As I watched Mike and Karen, I realized how laid back and enjoyable HubSpot‘s atmosphere is. The team is very welcoming and friendly. And HubSpot TV is not only informative on current topics related to social media and inbound marketing, but it’s entertaining. I definitely intend to keep up with future episodes, as I’m officially impressed on how both Mike and Karen can capture the audience and keep their attention with such relevant topics and hilarious banter.

Cheers HubSpot, you Rock!

p.s. Want to see Photos from today….Flickr it up!

The past couple years, I’ve seen more and more individuals admit and embrace their “geekiness” – present company, included. More and more individuals are on Twitter and learning the importance of Inbound Marketing and utilizing SEO. Now, with Halloween around the corner, will those “geeks” show off that side of themselves, or “opt out”? I would love to see some creative Twitter costumes with some bold hashtag and RT remarks. Could someone be an actual RT? In the past I’ve seen someone be a Facebook Profile Page…Lame. We can do better! Creative ideas? Thoughts?

I, myself am going to be an M&M because my 16 yr old sister made the costume for me. Free Costume? Hell yea! Maybe next year I will embrace my geekdom during halloween, but as for this year, I am embracing my sweet tooth.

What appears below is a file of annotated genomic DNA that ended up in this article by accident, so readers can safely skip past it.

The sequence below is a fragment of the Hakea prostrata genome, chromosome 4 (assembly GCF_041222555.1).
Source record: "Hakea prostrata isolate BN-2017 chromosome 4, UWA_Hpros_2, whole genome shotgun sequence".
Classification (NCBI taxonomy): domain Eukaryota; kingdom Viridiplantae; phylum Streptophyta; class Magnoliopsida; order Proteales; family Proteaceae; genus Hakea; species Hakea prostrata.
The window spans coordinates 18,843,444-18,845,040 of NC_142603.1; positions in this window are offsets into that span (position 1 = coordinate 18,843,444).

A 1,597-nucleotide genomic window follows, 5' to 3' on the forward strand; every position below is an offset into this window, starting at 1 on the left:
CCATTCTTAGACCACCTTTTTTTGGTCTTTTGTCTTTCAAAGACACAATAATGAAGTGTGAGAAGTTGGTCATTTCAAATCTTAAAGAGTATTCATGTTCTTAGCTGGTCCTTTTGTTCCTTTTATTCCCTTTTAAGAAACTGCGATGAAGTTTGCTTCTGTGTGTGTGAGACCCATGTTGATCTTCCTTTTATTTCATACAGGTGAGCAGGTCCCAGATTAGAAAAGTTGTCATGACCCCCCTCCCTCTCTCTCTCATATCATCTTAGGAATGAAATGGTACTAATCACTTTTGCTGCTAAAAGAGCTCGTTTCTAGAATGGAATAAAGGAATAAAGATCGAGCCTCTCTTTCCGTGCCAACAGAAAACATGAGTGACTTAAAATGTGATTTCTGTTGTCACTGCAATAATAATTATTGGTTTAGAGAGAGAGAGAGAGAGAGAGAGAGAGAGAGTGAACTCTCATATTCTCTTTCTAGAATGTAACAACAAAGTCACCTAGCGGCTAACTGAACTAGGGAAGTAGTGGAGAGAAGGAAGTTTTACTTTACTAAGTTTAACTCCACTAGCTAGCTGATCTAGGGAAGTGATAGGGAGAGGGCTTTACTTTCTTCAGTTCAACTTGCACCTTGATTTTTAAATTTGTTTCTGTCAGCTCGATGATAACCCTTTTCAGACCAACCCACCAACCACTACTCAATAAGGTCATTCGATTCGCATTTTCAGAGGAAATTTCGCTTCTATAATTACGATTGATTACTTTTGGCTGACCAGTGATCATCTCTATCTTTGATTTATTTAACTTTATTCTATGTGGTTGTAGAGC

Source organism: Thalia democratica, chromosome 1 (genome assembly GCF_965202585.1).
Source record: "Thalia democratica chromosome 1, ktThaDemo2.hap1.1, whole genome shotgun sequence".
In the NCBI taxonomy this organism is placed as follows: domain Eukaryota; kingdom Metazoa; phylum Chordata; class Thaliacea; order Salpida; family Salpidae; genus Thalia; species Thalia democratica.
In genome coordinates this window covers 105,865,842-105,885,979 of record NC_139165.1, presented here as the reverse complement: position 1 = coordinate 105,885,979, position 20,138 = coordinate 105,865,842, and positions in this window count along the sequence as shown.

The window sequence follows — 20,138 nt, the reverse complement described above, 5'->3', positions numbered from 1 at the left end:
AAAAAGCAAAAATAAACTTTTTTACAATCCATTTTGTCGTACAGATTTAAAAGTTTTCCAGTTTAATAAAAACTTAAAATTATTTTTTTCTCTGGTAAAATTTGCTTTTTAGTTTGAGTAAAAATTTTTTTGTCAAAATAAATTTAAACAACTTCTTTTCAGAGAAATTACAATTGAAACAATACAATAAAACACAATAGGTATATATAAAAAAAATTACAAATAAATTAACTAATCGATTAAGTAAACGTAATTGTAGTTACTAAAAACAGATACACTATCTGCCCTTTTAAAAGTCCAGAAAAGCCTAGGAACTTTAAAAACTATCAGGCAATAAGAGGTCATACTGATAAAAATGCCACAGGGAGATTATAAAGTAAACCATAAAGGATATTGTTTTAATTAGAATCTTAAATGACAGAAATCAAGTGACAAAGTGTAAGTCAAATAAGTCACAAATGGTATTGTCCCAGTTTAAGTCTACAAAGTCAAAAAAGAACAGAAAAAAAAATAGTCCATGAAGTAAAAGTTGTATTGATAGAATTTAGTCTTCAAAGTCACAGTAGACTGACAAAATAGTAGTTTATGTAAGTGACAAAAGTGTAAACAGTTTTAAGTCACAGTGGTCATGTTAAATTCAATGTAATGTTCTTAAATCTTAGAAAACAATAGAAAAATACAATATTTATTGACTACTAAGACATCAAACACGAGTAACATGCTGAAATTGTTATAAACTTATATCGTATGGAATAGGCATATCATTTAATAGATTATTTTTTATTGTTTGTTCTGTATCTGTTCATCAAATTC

Would love to hear what other people consider “creative and geeky” costumes. @mention me at @pamsahota and Share!

(p.s. here’s a few from the past)

Adam Rosenberg stated, “If you are a social media enthusiast, then by now you already know that if 2009 was the year of the “tweet,” then 2010 is almost certainly the year of the “check-in.” Geolocation apps such as Foursquare, have caused many to wonder if they really want people to know where they are, aside from just what they are doing.

During our first Business of Social Media class, there were many topics discussed, one of them being “privacy.” When speaking of social media, specifically geolocation — privacy tends to be an issue where some people are careful about which side of the line they stand on. Although I am a “social media geek” and use many of the platforms available, when it comes to geolocation, I am a bit conservative. I am weary when it comes to people knowing where I am because of the usual concerns of stalkers and theft. If you think I am being a tad over-concerned, then you may not have heard about www.pleaserobme.com, which revealed the location of empty homes via the use of Foursquare and Twitter. Disturbing? I thought so!

However, as a marketer, I do see the benefits of geolocation apps for brands. Starbucks, and other companies have used geolocation apps to gain further brand loyalty by their consumers who compete to become “mayor” of a specific Starbucks location, and can then receive cool discounts and/or free items. Great marketing strategy, indeed!

In addition, privacy on apps like Foursquare are up to the user, not the app. The Foursquare user decides whether they want just their friends on Foursquare to know their location, or whether they would like to push it out to Twitter and Facebook as well. Therefore, it is not the use of the geolocation app that is breaching privacy of location. You, the user, are deciding who knows about your location when you push your location to a larger pool of people on Twitter and Facebook.